Mumbai: As China tightens its regulatory clampdown on its digital businesses, global venture capitalists and private equity investors are directing more cash to India.
According to a Bloomberg article, India surpassed China in VC financing for the first time since 2013. According to the study, Indian companies raised over $8 billion in July, while Chinese businesses received around $5 billion in investment.
Indian technology businesses are experiencing a huge increase in investment, according to venture capital firms, as global investors reconsider their China strategy and tighten their emphasis on India, which has historically lagged behind the dragon in terms of attracting cash.
According to analytics firm GlobalData, Indian entrepreneurs raised a record $17 billion from January to July 2021, up from roughly $12 billion in the whole year 2020 and $14 billion in 2019.
“Up until this point, India has been behind China. India’s tech fundamentals seem robust while Chinese tech and foreign investors deal with the increasing government and regulatory crackdown. B2C (business-to-consumer) and B2B (business-to-business) industries are maturing. The rate of growth and wealth generation has quickened. India is rapidly ticking the appropriate boxes for IT investments for global investors, according to Sameer Nath, the managing partner at Mumbai-based VC firm TrueScale Capital.
Investors are also keeping an eye on liquidity, according to Nath. “The climate for IPO and M&A exits has never been this strong,” said Nath, who is also the co-founder of venture capital company Iron Pillar.
According to CB Insights statistics, Chinese entrepreneurs raised over $49 billion in the first six months of 2021, although investment has slowed since the December quarter of 2020.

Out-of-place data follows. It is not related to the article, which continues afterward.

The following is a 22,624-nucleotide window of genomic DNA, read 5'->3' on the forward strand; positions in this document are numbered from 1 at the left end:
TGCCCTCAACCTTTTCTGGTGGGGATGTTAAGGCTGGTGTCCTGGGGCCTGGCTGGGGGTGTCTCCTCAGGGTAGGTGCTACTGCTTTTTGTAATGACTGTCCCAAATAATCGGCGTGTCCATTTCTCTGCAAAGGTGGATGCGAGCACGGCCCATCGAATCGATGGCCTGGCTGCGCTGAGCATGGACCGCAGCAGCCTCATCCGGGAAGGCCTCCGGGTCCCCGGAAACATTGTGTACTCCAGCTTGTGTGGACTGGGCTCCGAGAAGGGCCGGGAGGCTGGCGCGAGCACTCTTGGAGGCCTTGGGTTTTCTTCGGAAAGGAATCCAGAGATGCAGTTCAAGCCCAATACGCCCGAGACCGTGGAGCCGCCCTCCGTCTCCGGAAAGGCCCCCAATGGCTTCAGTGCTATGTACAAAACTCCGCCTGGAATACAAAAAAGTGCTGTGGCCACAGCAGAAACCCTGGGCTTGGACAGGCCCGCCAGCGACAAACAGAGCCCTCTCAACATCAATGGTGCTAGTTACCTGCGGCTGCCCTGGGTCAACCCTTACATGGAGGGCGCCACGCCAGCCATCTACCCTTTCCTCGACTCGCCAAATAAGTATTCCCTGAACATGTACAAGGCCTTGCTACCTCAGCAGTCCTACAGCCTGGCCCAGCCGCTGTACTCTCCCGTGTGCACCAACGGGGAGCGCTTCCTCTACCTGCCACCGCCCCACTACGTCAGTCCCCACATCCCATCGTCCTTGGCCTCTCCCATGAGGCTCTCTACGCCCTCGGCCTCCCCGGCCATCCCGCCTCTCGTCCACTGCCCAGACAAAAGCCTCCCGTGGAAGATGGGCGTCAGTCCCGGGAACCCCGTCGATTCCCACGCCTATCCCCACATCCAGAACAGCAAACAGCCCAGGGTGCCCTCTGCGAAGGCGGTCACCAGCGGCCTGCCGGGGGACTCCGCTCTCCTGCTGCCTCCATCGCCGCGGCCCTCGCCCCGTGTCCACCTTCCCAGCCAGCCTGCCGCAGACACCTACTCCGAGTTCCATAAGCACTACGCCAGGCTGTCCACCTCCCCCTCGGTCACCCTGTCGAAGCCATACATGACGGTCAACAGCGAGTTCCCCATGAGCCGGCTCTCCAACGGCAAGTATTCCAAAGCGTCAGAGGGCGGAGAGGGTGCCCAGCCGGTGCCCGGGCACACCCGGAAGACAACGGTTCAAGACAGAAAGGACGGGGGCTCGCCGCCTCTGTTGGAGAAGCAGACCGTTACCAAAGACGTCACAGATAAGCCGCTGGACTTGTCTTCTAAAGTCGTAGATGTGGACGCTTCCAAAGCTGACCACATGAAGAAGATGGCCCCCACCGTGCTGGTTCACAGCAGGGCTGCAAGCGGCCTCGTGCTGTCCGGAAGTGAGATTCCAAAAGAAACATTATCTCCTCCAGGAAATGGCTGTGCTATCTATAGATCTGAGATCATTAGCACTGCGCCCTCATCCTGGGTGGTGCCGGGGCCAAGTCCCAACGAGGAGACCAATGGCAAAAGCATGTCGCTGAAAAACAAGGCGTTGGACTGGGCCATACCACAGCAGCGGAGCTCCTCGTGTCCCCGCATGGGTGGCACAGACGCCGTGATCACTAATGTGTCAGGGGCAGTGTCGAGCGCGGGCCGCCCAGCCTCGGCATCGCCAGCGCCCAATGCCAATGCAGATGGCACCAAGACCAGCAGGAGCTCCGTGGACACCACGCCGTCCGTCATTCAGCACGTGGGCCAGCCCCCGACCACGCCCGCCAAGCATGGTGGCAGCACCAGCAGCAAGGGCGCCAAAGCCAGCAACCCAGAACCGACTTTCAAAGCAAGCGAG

From a high of $27.7 billion in Q4 2020, Chinese startup financing fell 18% to $22.8 billion in Q2 2021, while India funding increased 62 percent to $6.3 billion from $3.9 billion over the same time.
According to startup investors, another reason India stands to profit is the country’s tech talent, public tech infrastructure, and market size.
“Investors have been caught off guard by a series of unexpected crackdowns in China’s internet-first tech industry. One of the conditions for long-term, illiquid investments is a stable and reasonable regulatory environment. As a result, it’s not unexpected that investors are rethinking their China approach. “Any money flows away from China might assist India,” said Surya Mantha, a senior partner at Bengaluru- and Seattle-based venture capital firm Unitus Ventures.
Another issue that might attract more funds to India’s digital companies is under-allocation to the country.
“India is substantially under-allocated by investors in most major capital markets, especially when compared to the opportunity set. Over the medium run, we anticipate an increase in absolute allocations to India. Longer-term, demand (realised investor experience) and supply (investable enterprises) will drive continuing investments in India, according to Harsh Shethia, India head at global alternative asset manager Investcorp, which managed $38 billion at the end of FY21.